Library > News > Newsletter > 2015 > November 2015 > His Majesty's Football

His Majesty's Football

A Study in Middle Eastern Coexistence

On April 15, 1941, a small group of Jews took on the British Army between the Yarkon River and the Mediterranean Sea without firing even one shot. That day a football match between Maccabi Tel Aviv and a team of British Army soldiers known as "Mr. Griffin's Team" took place at the now-shuttered Maccabiah Stadium in Tel Aviv. The match, like countless others during the British Mandate Period (1917-1948), reflected a little-known yet widespread form of coexistence between the British, Jews, Arabs and other groups in Mandatory Palestine. "Football Under the Auspices of His Majesty", a digital exhibition on the National Library's website, sheds some light on this phenomenon, using original posters and press clippings from the Library's collections to do so.
Poster – "Replay Football Match"While football was played in the area of Mandatory Palestine prior to the arrival of the British in World War I, it received a huge boost in terms of popularity and stature during the inter-war years. A national football association was formed, overseeing teams of Jews, Arabs, and an array of other groups in the country. Organized games and playoffs drew large crowds and a "national" team even played against other countries including neighboring Lebanon and Egypt. Despite off the field tensions, organized matches were generally played in the spirit of good sportsmanship, with few exceptions. Visiting teams comprised of members of other communities were even often enthusiastically welcomed by their hosts and the home fans.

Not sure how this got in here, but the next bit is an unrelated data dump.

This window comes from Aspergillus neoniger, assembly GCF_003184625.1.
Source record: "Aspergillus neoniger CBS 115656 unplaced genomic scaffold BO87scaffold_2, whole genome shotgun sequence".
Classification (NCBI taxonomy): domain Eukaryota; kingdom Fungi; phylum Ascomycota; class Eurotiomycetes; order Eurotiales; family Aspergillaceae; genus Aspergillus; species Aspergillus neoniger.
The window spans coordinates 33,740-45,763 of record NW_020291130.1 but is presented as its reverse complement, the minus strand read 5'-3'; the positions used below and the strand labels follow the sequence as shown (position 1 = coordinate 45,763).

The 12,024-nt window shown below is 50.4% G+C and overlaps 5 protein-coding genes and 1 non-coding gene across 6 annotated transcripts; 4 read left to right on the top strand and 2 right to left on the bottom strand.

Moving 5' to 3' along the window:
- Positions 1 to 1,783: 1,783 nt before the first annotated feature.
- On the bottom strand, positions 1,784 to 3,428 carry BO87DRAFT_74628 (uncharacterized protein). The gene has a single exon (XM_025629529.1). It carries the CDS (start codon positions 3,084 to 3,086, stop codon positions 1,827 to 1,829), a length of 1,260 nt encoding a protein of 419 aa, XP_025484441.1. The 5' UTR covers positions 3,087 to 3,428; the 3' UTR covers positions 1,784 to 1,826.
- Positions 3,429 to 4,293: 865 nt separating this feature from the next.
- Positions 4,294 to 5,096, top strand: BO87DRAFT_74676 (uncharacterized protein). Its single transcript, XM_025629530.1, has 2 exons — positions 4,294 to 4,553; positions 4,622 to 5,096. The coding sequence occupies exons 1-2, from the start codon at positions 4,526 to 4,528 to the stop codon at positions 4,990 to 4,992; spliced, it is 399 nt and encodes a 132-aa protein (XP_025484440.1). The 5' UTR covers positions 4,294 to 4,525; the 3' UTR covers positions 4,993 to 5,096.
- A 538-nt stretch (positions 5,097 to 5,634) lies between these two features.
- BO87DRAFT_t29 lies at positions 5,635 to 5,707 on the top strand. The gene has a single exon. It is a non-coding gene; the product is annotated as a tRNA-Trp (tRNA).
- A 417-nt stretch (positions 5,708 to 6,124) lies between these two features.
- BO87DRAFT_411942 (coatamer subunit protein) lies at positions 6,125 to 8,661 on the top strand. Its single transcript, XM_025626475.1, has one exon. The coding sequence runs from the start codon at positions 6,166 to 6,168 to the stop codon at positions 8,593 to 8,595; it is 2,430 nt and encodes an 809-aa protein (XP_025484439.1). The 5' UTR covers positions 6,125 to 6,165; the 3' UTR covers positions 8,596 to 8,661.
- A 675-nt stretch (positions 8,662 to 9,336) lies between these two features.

Despite the general positive atmosphere in which football was played during this period, there were also trying times. On a number of occasions league play was stopped due to political reasons, while on other occasions Arab teams left the league claiming unfair management by its Jewish administrators. Nonetheless, perhaps much can be learned from organized football during the Mandate period, which showed that despite deep-seated political and ideological rifts, certain realms, such as sport, can serve to promote cooperation and coexistence as opposed to violence and strife. The exhibition, an initiative of Yoram E. Shamir and Rotem Kislev who curated its items from the National Library's "Time Travel" Israeli Ephemera Collection, is available in English, Hebrew and Arabic.